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From the Archives: Bringing light to Wrigley

This week, we’re celebrating the 25th anniversary of the first night game at Wrigley Field.

Let there be lights! // Stars will be out tonight at Wrigley

By: Joel Bierig, August 8, 1988

The Cubs might receive more attention tonight for playing a baseball game under the lights than Thomas Edison got in 1879 for inventing the light bulb.

Almost 109 years after Edison’s invention, the Cubs and Philadelphia Phillies will play the first night game in the 74-year history of sun-kissed, wind-swept, ivy-laden Wrigley Field, the last major league ballpark to adopt lights.

A capacity crowd of 39,012, plus millions watching nationally on superstation WGN-TV (Ch. 9), will see lights go on at Wrigley Field 40 years after the illumination of Detroit’s Tiger Stadium, the last previous park without lights.

This 7:05 p.m. game has been called the biggest regular-season event in the history of sports, not to mention sports ticket scalping and commercialization.

Which isn’t necessarily as crazy as it sounds.

As Cub marketing director John McDonough says, “You can have more than one World Series game, more than one All-Star Game, more than one playoff game. But the first night game happens only once, and everyone wants to ride the coattails of history.”

When the last 13,000 tickets went on sale by telephone June 28, TicketMaster lines registered 1.5 million attempts in 3 1/2 hours. The game’s co-sponsors, WGN Radio and True Value Hardware, conducted a sweepstakes that attracted 400,000 applications for about 500 tickets.

The Cubs have issued 560 media passes – believed to be a record for a regular-season baseball game – to outlets as distant as Japan. Crews from NBC-TV’s “Today” show will begin setting up at 5:30 a.m. for a live broadcast this morning from the bleachers.

The Cubs’ home debut under the stars also is expected to draw a galaxy of luminaries from the entertainment and political worlds. And not just avowed Cub diehards such as comedian Bill Murray and actor Tom Bosley, familiar faces at the club’s big games. The identities of most of the special guests, however, seem the best-kept secret since the date of the first Wrigley night game, which finally was announced June 20.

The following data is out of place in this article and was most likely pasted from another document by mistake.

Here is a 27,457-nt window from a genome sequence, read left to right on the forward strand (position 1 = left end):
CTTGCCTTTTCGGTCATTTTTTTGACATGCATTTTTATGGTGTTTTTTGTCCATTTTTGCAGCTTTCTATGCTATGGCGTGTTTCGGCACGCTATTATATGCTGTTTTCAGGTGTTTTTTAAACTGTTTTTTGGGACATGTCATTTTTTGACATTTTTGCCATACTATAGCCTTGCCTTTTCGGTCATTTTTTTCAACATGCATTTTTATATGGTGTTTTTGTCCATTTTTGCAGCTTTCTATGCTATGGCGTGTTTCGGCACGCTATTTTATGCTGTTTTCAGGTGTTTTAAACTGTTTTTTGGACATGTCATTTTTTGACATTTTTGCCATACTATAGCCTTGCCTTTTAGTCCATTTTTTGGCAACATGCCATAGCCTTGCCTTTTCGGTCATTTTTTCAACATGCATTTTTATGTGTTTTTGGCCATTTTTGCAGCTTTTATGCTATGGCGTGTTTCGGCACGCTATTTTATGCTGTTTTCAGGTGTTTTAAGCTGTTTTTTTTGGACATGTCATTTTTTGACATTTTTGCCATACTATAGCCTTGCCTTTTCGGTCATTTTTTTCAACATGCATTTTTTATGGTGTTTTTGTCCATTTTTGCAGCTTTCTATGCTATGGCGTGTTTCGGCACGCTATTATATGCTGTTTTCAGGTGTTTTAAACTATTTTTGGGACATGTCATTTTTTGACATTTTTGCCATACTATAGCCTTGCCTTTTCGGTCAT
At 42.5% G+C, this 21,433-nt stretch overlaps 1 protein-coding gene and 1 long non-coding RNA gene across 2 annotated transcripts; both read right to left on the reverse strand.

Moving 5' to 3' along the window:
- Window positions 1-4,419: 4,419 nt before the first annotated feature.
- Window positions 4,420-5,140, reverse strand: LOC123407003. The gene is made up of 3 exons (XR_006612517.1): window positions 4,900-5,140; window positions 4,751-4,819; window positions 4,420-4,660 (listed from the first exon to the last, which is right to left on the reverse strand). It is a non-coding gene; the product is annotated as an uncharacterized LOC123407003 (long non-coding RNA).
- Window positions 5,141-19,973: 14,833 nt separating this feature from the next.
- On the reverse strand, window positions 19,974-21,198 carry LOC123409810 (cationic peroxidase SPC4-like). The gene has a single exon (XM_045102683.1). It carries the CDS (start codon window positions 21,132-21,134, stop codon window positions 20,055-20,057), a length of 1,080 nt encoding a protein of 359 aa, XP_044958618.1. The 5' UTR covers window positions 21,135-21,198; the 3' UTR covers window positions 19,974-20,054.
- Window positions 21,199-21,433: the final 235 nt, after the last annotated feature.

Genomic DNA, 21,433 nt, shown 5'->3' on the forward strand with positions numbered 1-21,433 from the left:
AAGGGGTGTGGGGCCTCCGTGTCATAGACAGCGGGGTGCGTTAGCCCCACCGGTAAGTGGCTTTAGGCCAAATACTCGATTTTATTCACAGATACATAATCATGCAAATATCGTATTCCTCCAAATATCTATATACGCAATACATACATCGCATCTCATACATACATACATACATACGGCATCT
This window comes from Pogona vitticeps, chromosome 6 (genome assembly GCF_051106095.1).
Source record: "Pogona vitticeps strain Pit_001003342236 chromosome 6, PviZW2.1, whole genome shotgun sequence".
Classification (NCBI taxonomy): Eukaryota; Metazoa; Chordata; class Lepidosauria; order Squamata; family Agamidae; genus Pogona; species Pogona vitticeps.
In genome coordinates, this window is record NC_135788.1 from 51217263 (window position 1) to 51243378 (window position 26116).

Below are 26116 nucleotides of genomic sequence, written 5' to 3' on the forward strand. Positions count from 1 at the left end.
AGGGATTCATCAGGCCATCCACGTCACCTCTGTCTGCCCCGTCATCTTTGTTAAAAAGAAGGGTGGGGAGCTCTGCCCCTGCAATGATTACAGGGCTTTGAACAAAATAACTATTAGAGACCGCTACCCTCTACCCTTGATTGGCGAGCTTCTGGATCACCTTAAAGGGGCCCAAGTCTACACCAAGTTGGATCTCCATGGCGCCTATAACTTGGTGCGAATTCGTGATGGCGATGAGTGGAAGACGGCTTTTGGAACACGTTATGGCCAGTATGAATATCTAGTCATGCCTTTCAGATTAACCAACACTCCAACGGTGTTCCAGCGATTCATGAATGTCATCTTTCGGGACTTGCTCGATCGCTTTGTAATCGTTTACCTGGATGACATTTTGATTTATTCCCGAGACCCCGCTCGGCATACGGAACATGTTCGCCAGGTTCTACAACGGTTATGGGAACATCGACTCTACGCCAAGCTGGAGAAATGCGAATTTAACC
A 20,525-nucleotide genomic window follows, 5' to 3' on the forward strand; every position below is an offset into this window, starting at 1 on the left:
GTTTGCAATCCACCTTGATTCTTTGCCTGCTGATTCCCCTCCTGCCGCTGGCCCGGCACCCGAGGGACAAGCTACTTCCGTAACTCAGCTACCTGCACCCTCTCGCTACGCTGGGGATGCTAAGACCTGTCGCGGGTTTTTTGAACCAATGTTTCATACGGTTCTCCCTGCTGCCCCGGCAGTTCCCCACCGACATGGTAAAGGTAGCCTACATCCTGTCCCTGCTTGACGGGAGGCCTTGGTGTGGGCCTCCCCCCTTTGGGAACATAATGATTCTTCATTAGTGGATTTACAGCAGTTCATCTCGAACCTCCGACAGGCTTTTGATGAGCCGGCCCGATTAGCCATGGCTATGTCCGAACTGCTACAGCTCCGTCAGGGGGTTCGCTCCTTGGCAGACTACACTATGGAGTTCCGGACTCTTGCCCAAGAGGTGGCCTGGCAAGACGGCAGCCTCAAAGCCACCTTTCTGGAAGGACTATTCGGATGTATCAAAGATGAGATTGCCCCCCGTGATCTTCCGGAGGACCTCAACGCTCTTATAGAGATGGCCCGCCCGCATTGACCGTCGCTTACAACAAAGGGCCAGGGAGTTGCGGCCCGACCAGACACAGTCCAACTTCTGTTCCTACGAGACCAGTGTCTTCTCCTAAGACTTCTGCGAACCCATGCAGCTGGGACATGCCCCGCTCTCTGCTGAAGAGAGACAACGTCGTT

Wrigley Field, traditionally a haven for everyone from school children to senior citizens, tonight will be dominated by the rich and famous. More spectators may arrive by limousine than by L.

A member of one of Chicago’s most prestigious health spas was seen several weeks ago paying an acquaintance $1,400 for two tickets. The acquaintance had asked $2,000. The two-ticket rate is said to have dropped to $600, partly because the Cubs have fallen out of the pennant race and partly because the club’s owner, Tribune Co., took the edge off history by turning on the lights July 25 for a Cubs’ Care charity workout that drew 3,000 spectators at $100 each.

If it’s any consolation, tickets to tomorrow night’s game against the Mets – the second of seven Wrigley night games this season – reportedly can be had for $75 each.

Beginning in 1989, the Cubs can play 18 night games a season for 14 years. The City Council’s approval Feb. 25 of Wrigley night games came after a seven-year battle between Tribune Co., which owns the Cubs, and opponents of lights.

Night baseball was introduced May 24, 1935 in Cincinnati, where the Reds beat the Phillies 2-1 at Crosley Field.

That isn’t the only reason the Phils are a fitting opponent for the Cubs’ inaugural home night game. Dallas Green, forced out last Oct. 29 as Cub president and general manager, began the push for lights after joining the club from the Phillies in October, 1981. And Green’s first Cub manager was Lee Elia, who now manages the Phils. In a profane 1983 tirade, Elia called Wrigley Field a daytime playground for the lazy and unemployed: “85 percent of the (deleted) world’s out makin’ (deleted) living. The other 15 percent come out here.”